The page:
Well, actually the best part is all the things you get to do, of course, but having this family friendly fun for free is fantastic.
We’ll keep you posted with more details as time draws near and for sure we’ll be there to sample a bit of chili.
Particularly the no bean variety.
Want more info?
Visit the Muskegon River Watershed Assembly Facebook page or email email@example.com
It’s going to be cold.
But we are the Bipeninsular folks who sneer at cold. There are still things to do music to be heard people to meet, activities to engage in...
And here’s a few.
Still some tickets left for one of the hottest magicians on the circuit. Jason Bishop will be performing his feats of illusionary wonder on the Dogwood Center Main Stage Friday night.
A recent review stated:
“He can teleport his assistant, he can vaporize a dog, he can walk through a wall, he can escape a locked box, and he can tell some pretty funny jokes. He can astound, especially if you’re one of the more junior audience members. ’That’s not real!’ gasped the 6-year-old pal I’d brought with me.”
This will be a great night of entertainment and a fine way to spend a January evening.
Sports more to your liking?
There are a couple of key basketball games Friday night with title implications as the Fremont boys team hosts Reed City, the only team to defeat them this season and the White Cloud girls team will look to put themselves in contention for the top spot in the Silver when they meet the Kent City Eagles in the Cloud.
Grant, Newaygo are on the road and Hesperia visits Holton.
Our friends at the River Stop Saloon have been putting some Saturday afternoon tunes together as a way to beat the winter blues. This week the music is provided by Unplugged and Tolerable from 2-6pm. Word has it they do some classic rock and their name suggests acoustic but that’s all we know. But hey it’s Saturday afternoon with no football on the tube and hopefully the driveway already shoveled out so it seems like its worth a chance and the RSS food is always a hit.
Sportsman’s in Newaygo features the band Lucky Saturday from 9pm-1am and they are doing Karaoke every Friday night if you dare.
Elizabeth Rasmussen of Fremont faced down the elements last night to snap this shot of the lunar eclipse. She allowed us to post it for our readers and being the inquisitive types we asked what camera she used to make the shot and what brought her out on such a frigid night.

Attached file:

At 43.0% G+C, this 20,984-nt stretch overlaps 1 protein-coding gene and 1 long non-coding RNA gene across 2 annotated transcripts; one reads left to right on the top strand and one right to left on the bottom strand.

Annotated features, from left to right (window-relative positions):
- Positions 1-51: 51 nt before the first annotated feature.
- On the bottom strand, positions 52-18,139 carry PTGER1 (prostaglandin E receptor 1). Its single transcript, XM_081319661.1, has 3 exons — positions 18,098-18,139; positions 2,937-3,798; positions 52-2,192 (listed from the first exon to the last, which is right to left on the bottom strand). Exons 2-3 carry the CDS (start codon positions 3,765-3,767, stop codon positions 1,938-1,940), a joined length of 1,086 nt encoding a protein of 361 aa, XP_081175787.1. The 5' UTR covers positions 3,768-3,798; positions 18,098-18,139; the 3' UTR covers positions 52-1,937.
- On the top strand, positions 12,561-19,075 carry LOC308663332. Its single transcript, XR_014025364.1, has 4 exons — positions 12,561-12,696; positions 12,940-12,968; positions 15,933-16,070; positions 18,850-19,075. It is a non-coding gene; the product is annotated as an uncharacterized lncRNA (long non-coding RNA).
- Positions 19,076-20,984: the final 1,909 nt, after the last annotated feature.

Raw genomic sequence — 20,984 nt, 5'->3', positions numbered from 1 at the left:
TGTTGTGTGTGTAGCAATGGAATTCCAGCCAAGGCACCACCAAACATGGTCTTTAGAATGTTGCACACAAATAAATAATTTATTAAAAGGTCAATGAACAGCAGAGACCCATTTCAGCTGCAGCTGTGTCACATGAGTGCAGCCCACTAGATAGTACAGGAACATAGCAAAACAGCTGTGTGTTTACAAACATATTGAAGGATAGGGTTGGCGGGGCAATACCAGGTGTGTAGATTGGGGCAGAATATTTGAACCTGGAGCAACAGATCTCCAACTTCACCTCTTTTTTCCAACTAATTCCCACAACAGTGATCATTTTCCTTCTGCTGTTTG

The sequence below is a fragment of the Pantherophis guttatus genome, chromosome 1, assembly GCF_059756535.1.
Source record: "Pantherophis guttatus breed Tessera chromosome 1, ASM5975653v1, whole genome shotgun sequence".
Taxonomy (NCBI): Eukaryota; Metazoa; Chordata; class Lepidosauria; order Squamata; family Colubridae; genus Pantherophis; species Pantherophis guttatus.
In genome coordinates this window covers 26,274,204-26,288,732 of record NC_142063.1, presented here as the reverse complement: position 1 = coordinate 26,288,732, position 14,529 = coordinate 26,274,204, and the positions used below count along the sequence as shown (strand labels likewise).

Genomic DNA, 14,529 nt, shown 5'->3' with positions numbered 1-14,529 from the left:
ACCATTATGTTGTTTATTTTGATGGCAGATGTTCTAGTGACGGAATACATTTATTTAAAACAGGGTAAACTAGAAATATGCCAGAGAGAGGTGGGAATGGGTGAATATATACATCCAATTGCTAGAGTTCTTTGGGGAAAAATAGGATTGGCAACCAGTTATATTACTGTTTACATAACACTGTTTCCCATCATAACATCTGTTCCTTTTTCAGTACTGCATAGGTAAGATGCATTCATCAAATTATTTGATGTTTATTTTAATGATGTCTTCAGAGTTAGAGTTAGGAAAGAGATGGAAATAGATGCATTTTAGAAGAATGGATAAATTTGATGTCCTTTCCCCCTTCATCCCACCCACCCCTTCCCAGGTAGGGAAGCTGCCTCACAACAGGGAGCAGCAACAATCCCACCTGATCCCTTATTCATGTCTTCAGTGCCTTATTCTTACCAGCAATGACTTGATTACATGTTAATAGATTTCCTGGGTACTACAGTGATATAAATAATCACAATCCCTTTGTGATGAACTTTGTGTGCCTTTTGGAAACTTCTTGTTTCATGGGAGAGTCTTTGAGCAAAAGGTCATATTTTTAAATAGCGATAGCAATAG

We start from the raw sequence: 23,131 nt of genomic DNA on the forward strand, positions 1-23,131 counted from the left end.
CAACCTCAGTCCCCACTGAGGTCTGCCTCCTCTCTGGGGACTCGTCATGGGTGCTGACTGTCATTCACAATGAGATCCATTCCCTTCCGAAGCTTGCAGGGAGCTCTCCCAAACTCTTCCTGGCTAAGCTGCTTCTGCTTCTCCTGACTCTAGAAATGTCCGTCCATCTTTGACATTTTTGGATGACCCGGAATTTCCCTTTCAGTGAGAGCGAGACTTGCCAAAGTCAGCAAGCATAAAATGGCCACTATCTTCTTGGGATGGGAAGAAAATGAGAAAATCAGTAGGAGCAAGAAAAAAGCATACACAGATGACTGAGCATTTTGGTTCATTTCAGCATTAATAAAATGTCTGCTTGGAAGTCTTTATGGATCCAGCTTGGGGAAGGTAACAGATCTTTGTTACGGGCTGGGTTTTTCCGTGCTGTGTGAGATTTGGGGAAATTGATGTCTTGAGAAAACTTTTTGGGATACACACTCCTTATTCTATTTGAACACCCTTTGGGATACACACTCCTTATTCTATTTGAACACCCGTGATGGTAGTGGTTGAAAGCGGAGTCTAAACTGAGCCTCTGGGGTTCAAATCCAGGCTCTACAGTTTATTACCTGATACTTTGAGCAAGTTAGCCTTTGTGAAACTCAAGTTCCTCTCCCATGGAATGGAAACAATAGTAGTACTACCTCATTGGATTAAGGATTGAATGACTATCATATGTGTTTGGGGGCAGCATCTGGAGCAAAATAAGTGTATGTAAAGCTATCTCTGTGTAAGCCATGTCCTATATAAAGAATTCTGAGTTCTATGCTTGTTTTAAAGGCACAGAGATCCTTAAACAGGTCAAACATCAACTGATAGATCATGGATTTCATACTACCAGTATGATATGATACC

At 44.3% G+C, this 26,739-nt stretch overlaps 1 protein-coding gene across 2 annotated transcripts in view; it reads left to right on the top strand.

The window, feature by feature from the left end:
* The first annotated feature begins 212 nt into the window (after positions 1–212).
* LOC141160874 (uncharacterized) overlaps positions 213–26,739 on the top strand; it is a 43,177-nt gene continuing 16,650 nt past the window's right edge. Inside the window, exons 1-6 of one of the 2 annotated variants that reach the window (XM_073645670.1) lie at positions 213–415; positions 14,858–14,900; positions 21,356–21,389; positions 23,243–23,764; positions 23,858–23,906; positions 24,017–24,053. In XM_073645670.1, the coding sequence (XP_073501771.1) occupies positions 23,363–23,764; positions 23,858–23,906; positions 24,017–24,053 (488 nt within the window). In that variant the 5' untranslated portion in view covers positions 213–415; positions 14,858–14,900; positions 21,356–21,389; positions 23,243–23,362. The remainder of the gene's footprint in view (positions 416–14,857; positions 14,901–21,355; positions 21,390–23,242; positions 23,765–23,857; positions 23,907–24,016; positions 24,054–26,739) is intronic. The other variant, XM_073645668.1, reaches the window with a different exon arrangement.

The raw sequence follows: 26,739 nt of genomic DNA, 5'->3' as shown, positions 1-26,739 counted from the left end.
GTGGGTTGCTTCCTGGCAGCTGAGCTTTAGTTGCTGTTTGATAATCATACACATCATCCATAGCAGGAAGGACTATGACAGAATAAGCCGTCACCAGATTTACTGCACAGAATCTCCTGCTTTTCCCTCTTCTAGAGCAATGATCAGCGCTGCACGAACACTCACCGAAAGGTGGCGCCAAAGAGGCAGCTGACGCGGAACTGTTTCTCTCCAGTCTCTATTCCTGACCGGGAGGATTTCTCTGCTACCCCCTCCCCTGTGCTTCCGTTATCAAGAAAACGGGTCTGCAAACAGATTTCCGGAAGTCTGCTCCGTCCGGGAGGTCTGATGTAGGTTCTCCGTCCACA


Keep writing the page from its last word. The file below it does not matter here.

"I have a Canon EOS Rebel T5 and used a telephoto lens 75-300mm for the picture.
"I decided to brave the frigid night because I didn't want to miss out on capturing something to remember. I love taking photos. It's a big passion of mine so to be able to witness something so incredible I just had to get a picture.
"It was pretty amazing seeing the moon so clearly through the camera lens as it went through the changes and yes, it was very cold but I would say well worth it."
We would agree.
Magician Jason Bishop at the Dogwood Center on January 25
Join magician Jason Bishop for a spectacular show of magic and illusion at the Dogwood Center on Friday, January 25 at 7:30 p.m. for his "Straight Up Magic” performance!
As America’s hottest illusionist, Jason Bishop might read your mind one second or make goldfish appear the next, he performs stunning, state of the art magic and illusions. His show features amazing sleight of hand, exclusive grand illusions and even close-up magic projected onto screens.
Jason was handpicked by LiveNation to perform with Ke$ha, Matt & Kim, Paramore, Weezer, Drake, and many other celebrities at multiple Bamboozle Festivals.
His performance abilities have led him from L.A to New York City and Mexico to Sweden, as well as every state and many countries in-between. Jason has entertained celebrities like Jennifer Aniston and Bam Margera, who after seeing him perform said, “Jason Bishop is the best magician I’ve ever seen.” Bishop’s combination of modern music, fast paced magic, sleight of hand and audience participation have landed him in several notable venues, including Celebrity and Disney Cruise lines, Hollywood’s Magic Castle and the U.S. Naval Academy at Annapolis. He was also named APCA’s Best Performing Artist of the Year.
Tickets are $17.50 for adults and $5 for children 18 and under. Purchase your tickets through the Dogwood Center Box Office, NCCA-Artsplace in downtown Fremont, or on-line at www.dogwoodcenter.com. For information, phone 231.924.8885. The Dogwood Center is located one mile east of downtown Fremont.
Challenges not resolutions
By Alexis Mercer